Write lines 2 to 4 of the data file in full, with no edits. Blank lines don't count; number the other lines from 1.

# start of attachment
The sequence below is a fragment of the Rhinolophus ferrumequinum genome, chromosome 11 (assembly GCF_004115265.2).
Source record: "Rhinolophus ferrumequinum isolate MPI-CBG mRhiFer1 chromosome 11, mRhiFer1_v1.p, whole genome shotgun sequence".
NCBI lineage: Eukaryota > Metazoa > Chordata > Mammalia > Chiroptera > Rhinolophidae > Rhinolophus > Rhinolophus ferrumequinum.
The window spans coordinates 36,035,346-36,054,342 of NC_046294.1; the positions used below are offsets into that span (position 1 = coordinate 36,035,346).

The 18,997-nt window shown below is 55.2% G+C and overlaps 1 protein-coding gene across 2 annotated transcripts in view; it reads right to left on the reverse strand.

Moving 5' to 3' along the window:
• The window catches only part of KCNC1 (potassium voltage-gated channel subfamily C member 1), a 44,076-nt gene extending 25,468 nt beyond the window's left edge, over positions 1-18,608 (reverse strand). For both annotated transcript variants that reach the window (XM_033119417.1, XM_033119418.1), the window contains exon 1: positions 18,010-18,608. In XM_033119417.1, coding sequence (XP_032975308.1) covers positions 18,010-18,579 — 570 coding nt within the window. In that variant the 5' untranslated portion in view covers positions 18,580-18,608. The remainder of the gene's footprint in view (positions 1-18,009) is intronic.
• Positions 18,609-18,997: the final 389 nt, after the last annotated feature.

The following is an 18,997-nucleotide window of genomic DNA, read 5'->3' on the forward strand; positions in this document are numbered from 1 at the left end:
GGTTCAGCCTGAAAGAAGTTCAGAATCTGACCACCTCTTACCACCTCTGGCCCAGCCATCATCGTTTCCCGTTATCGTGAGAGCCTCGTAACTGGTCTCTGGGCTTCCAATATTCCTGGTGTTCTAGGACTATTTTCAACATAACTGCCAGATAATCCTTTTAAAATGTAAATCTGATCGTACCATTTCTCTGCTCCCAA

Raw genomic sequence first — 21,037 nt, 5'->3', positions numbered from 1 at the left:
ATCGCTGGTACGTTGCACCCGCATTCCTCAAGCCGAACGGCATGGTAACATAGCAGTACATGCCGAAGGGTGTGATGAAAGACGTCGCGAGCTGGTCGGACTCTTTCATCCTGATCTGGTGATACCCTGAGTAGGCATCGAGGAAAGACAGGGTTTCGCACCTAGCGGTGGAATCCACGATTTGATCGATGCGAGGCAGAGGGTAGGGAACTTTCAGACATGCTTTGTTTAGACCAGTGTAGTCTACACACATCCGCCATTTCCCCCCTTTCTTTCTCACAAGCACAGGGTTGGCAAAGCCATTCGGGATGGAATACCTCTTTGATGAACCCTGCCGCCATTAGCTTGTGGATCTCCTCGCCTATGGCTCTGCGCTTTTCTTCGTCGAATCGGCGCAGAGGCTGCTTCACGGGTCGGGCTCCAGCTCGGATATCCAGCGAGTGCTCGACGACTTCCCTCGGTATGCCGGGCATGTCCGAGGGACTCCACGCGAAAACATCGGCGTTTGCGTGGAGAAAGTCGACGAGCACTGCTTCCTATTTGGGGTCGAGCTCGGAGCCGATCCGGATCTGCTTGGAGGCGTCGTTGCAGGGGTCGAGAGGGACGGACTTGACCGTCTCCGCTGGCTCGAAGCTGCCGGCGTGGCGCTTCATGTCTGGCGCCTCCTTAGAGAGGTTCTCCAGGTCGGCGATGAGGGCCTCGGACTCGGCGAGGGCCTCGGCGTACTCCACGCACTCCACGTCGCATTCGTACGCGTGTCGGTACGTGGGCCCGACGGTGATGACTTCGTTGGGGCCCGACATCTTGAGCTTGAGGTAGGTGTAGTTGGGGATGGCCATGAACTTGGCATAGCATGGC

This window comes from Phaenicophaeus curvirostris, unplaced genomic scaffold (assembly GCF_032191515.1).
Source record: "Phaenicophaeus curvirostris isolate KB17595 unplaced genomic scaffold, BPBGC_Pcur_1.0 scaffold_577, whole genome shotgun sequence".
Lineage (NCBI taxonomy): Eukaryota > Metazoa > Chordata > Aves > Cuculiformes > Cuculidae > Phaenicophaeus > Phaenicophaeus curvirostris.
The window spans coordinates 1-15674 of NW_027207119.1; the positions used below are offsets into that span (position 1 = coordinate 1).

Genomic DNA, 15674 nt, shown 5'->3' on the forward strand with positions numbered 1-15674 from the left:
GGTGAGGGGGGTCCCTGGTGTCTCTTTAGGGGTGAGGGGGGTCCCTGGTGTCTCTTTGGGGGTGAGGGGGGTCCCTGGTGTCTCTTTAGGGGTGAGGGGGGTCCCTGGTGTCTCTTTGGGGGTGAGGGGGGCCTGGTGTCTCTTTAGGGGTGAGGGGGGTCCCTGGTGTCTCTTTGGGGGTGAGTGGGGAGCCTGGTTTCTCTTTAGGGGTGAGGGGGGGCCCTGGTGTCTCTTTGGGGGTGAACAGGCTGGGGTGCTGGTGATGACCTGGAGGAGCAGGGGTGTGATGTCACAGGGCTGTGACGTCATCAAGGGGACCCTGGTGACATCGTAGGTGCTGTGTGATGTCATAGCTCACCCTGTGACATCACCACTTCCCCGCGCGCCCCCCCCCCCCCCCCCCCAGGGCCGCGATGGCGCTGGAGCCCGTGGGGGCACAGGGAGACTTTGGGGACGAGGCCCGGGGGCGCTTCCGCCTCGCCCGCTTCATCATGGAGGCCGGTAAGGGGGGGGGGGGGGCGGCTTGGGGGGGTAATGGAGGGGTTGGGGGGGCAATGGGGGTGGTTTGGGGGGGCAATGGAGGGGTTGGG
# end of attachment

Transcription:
Source record: "Rhinolophus ferrumequinum isolate MPI-CBG mRhiFer1 chromosome 11, mRhiFer1_v1.p, whole genome shotgun sequence".
NCBI lineage: Eukaryota > Metazoa > Chordata > Mammalia > Chiroptera > Rhinolophidae > Rhinolophus > Rhinolophus ferrumequinum.
The window spans coordinates 36,035,346-36,054,342 of NC_046294.1; the positions used below are offsets into that span (position 1 = coordinate 36,035,346).